[LINK] GPL .. good or bad?

Kim Holburn kim at holburn.net
Thu Apr 30 19:34:00 AEST 2009

I think Eric Raymond is simply wrong in his article and Sam Varghese  
pointed it out well:

> Anyone who hasn't been living under a rock for the last three years  
> is fully aware that the global economy is shot to pieces. The  
> problems started in America because people were sold dodgy mortgages  
> by hucksters masquerading as real estate brokers. A large number of  
> banks have failed. People have lost their jobs by the million.
> In the midst of such a situation, a man who advances an argument  
> that the markets can seek efficiency and attain it is talking  
> rubbish. The markets are controlled by human beings. And it is these  
> flawed human beings who decide the direction things take by means of  
> the crooked or straight tactics they use.
> Thus, the most efficient system does not win. The system that is  
> willing to bend the rules to its advantage, use its contacts to  
> avoid prosecution and its money to lessen resistance and shape  
> public opinion wins. Let me say just one word here: Microsoft.


> Raymond can keep arguing that it's political failure, not market  
> failure, that has led to the current mess. But then he fails to  
> realise that a perfect free-market system where nobody intervenes  
> and everybody plays by the rules will never exist. We might as well  
> believe in the unicorn.
> People often complain that the GPL hinders business because of its  
> viral nature. But they fail to realise that what they term "viral"  
> is just meant to, as the Australian Democrats put it, "keep the  
> bastards honest."

But the key point really is that the open source model is really an  
ancient, well-tested model.  Human knowledge and art have developed  
over several thousands, possibly tens of thousands of years or more,  
by open collaboration. ie by sharing, ideas, copying ideas, parts of  
ideas, adding to others ideas, building on the ideas of others etc.

It is how scientists and mathematicians work, how science and maths  
started and developed.  It is how most of scientific and mathematical  
knowledge is developed at our universities.  It is a method seriously  
tried and tested over thousands of years.  It works in a lot of  
different economic and political environments.  We know it works  
because it got us where we are now.

The current tendency towards locking ideas up using intellectual  
property of various kinds is not only very, very new but unproven:  
there is no proof that intellectual property rights have any positive  
effect on innovation and creativity and there is even evidence of the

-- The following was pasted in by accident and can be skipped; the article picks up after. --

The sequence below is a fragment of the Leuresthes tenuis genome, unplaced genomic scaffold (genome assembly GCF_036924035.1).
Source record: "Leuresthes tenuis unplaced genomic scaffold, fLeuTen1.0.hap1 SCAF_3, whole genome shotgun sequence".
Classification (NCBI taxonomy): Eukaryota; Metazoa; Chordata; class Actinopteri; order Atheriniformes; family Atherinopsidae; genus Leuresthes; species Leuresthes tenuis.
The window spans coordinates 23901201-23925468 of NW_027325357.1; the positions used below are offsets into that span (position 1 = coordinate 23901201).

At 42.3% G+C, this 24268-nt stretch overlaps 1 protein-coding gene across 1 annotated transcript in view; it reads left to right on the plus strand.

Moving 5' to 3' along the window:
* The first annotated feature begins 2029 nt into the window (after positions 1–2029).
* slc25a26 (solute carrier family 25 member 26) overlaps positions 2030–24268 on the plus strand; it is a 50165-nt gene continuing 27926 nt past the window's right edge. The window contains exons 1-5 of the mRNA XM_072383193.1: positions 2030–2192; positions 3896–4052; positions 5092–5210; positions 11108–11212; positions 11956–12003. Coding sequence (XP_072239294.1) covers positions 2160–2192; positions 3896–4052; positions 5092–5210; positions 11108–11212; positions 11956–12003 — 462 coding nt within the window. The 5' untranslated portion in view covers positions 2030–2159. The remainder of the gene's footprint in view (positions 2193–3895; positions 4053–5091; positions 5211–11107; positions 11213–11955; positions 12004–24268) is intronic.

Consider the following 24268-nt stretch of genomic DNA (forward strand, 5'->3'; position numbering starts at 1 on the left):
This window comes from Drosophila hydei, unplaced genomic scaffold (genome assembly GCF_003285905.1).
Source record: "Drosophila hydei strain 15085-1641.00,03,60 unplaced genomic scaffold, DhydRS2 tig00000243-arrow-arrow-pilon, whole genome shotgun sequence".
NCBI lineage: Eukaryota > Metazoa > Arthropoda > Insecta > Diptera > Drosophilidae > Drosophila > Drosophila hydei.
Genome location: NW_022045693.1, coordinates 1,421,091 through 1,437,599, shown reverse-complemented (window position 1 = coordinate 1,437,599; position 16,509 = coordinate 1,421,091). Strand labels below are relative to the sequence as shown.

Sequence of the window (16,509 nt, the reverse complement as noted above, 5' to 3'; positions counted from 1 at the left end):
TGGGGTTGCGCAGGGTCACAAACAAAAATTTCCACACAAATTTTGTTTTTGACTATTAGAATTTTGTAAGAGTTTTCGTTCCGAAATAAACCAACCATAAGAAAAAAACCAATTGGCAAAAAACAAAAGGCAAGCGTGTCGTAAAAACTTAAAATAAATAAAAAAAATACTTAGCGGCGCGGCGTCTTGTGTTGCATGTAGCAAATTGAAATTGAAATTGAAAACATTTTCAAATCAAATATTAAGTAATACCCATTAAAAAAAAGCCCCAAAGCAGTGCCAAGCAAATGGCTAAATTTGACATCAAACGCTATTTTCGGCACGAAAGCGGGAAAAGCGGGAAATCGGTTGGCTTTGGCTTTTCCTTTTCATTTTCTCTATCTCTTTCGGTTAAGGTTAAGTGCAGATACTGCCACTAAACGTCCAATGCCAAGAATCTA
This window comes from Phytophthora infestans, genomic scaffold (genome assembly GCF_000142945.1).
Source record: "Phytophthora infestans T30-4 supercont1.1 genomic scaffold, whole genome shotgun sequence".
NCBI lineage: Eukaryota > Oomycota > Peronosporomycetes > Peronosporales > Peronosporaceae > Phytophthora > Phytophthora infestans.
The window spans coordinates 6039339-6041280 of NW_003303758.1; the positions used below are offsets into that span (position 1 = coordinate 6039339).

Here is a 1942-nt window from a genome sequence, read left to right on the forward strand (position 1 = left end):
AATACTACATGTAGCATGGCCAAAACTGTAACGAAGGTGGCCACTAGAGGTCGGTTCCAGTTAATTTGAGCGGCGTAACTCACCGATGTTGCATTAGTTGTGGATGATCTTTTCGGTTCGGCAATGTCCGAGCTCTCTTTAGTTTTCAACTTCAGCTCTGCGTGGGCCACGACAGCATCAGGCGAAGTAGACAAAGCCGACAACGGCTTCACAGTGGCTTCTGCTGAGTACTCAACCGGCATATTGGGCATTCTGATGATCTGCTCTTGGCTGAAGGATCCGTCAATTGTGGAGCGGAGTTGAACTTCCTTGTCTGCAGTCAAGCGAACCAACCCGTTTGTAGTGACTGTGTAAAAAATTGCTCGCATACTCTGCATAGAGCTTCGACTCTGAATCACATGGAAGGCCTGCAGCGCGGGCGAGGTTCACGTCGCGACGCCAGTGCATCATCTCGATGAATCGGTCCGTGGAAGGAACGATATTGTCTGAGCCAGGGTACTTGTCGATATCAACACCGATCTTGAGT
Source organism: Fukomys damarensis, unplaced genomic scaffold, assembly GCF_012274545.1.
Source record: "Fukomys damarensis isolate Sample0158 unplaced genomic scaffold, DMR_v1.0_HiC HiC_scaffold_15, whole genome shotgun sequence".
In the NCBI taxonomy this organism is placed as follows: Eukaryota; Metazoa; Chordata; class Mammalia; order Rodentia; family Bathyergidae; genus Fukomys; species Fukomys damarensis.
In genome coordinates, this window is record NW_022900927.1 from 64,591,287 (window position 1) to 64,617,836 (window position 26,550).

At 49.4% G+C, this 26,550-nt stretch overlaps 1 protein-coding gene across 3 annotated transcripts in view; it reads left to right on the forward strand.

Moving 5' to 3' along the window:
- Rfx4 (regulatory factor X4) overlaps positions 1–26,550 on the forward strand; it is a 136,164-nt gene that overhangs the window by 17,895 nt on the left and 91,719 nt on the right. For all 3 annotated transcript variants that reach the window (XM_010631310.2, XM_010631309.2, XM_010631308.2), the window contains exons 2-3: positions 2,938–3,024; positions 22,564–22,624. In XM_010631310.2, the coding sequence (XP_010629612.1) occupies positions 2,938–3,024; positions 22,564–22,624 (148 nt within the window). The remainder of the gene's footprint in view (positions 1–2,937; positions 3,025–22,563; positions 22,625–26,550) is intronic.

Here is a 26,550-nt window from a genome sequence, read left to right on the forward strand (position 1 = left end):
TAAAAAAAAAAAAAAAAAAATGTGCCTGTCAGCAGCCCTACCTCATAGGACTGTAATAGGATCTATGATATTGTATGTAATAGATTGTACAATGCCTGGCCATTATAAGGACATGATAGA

As for the economic models of open source, it is the GPL that allows  
big companies like IBM to seriously fund open source development with  
developers who get paid salaries for developing stuff.  IBM and many  
others fund this work because they know that other people can't lock  
away their work and they benefit from everyone else's work.  They are  
adapting to OS models with new business models which are making OS  
even more successful.

It's possible to base proprietary work on GPL code.  I have a  
marvellous device: a TomTom.  It runs linux, and it is rock solid and  
stable and TomTom publishes the source etc to comply with the GPL but  
the main navigation application and data are proprietary and closed.   
All legal and in compliance with the GPL.

On 2009/Apr/30, at 9:27 AM, Tom Koltai wrote:
>> -----Original Message-----
>> From: link-bounces at mailman1.anu.edu.au
>> [mailto:link-bounces at mailman1.anu.edu.au] On Behalf Of
>> stephen at melbpc.org.au
>> Sent: Thursday, 30 April 2009 4:15 PM
>> To: link at anu.edu.au
>> Subject: [LINK] GPL .. good or bad?
>> GPL: why Eric Raymond is wrong
>> by Sam Varghese, Thursday, 30 April 2009
>> http://www.itwire.com/content/view/24739/1231
>> Snip>
>> The Economic Case Against the GPL  http://esr.ibiblio.org/?p=928
>> <snnip>
> Unfortunately - this is the problem.
> For open source to be successful - unfortunately it needs to be closed
> before investors will consider it to be capable of providing them a
> return.
> GPL release programmers havent yet learnt that the Akamai's and  
> Junipers
> of the world started with open source and raised their capital by
> closing the GPL - and then tuning it.
> When young programmers learn that their efforts at purely open source
> will doom them to an old age that has lots of kudos, but few shekels
> they are usually already old programmers.
> But that is the way of the world, that we call capitalism.
> Wisdom comes from the realisation of mortality - what I call the  
> creaky
> bone sydneome - at about .... 45.
> For those of you thinking on how I could say somehting as wise as
> this...... Pretend I didn't.

Kim Holburn
IT Network & Security Consultant
Ph: +39 06 855 4294  M: +39 3494957443
mailto:kim at holburn.net  aim://kimholburn
skype://kholburn - PGP Public Key on request

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